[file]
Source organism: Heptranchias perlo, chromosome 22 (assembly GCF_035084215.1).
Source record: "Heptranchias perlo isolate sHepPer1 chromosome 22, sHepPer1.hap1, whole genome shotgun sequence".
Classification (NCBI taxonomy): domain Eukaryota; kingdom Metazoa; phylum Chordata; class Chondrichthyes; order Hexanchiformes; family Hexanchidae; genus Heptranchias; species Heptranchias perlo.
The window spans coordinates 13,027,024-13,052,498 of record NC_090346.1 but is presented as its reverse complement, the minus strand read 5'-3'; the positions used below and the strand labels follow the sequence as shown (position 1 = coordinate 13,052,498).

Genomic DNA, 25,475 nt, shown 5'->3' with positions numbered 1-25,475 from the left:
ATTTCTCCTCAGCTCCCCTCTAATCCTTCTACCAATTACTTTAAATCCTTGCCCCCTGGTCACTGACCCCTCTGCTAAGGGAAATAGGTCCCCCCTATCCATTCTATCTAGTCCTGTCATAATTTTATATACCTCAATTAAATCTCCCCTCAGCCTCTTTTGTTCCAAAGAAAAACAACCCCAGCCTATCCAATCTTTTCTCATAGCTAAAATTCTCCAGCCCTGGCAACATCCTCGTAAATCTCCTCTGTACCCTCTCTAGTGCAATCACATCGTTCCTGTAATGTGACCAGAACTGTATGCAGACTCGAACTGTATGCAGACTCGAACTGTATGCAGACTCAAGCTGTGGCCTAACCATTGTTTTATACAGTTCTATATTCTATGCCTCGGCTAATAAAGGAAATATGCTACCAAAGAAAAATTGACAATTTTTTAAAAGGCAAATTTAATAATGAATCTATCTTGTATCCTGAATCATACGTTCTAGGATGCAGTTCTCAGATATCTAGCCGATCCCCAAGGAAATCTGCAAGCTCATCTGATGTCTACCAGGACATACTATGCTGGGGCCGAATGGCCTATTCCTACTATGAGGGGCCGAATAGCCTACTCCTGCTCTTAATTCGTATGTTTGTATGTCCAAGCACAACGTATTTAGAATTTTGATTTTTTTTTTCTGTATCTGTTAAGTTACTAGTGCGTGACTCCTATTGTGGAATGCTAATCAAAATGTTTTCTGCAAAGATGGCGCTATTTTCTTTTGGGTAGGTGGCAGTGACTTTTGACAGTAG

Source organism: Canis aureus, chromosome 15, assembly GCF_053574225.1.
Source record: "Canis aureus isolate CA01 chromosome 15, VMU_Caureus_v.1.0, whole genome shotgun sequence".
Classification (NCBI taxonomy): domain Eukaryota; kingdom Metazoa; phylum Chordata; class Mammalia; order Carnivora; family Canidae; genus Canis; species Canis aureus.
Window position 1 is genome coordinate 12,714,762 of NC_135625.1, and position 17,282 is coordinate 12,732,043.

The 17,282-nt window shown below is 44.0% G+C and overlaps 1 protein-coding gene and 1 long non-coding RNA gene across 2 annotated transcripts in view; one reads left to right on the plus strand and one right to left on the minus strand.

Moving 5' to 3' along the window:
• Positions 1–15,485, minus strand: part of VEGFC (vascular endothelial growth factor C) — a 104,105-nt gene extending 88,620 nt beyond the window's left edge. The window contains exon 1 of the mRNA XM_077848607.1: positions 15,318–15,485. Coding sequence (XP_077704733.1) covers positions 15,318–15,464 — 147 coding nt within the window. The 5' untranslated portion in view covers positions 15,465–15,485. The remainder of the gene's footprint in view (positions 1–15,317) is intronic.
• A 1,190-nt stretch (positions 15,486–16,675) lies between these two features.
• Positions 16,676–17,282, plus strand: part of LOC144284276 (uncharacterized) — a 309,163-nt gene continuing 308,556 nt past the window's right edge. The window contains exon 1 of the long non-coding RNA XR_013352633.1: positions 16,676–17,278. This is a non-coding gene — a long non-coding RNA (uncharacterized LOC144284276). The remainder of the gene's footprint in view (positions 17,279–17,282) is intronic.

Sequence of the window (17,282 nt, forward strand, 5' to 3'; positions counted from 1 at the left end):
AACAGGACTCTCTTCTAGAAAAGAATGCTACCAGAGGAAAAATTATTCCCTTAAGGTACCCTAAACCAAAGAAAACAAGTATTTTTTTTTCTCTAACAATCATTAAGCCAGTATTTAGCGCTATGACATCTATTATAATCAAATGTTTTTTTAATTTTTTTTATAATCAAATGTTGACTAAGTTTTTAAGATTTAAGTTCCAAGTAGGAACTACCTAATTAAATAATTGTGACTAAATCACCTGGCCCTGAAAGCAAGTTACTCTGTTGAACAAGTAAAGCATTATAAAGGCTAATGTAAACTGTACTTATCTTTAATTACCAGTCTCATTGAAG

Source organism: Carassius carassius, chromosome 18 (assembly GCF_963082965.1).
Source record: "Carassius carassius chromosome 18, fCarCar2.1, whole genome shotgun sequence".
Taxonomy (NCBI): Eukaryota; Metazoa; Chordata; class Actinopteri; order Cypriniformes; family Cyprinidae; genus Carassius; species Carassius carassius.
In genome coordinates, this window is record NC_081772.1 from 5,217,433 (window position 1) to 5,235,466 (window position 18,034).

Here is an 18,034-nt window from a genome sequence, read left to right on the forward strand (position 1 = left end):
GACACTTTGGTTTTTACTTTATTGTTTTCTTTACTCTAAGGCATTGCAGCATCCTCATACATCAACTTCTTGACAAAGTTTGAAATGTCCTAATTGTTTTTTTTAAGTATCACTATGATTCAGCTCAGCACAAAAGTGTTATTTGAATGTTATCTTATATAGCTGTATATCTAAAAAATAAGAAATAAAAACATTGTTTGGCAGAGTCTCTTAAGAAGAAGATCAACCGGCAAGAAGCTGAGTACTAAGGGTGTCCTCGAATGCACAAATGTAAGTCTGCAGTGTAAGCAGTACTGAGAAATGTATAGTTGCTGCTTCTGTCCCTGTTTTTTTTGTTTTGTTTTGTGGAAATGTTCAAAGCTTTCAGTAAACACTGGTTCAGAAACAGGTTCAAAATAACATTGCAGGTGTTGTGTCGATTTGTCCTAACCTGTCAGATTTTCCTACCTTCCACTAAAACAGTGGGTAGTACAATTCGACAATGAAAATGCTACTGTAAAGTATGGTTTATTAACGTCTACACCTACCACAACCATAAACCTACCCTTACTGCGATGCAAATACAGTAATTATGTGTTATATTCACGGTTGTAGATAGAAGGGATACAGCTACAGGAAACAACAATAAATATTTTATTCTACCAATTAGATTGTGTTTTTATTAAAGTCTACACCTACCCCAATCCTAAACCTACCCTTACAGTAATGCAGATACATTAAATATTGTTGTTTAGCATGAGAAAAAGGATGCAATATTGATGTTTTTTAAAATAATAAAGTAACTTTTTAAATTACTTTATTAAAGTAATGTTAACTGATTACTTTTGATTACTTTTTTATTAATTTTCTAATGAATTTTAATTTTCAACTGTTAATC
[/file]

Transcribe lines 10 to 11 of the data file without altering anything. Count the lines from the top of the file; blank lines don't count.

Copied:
Window position 1 is genome coordinate 12,714,762 of NC_135625.1, and position 17,282 is coordinate 12,732,043.

The 17,282-nt window shown below is 44.0% G+C and overlaps 1 protein-coding gene and 1 long non-coding RNA gene across 2 annotated transcripts in view; one reads left to right on the plus strand and one right to left on the minus strand.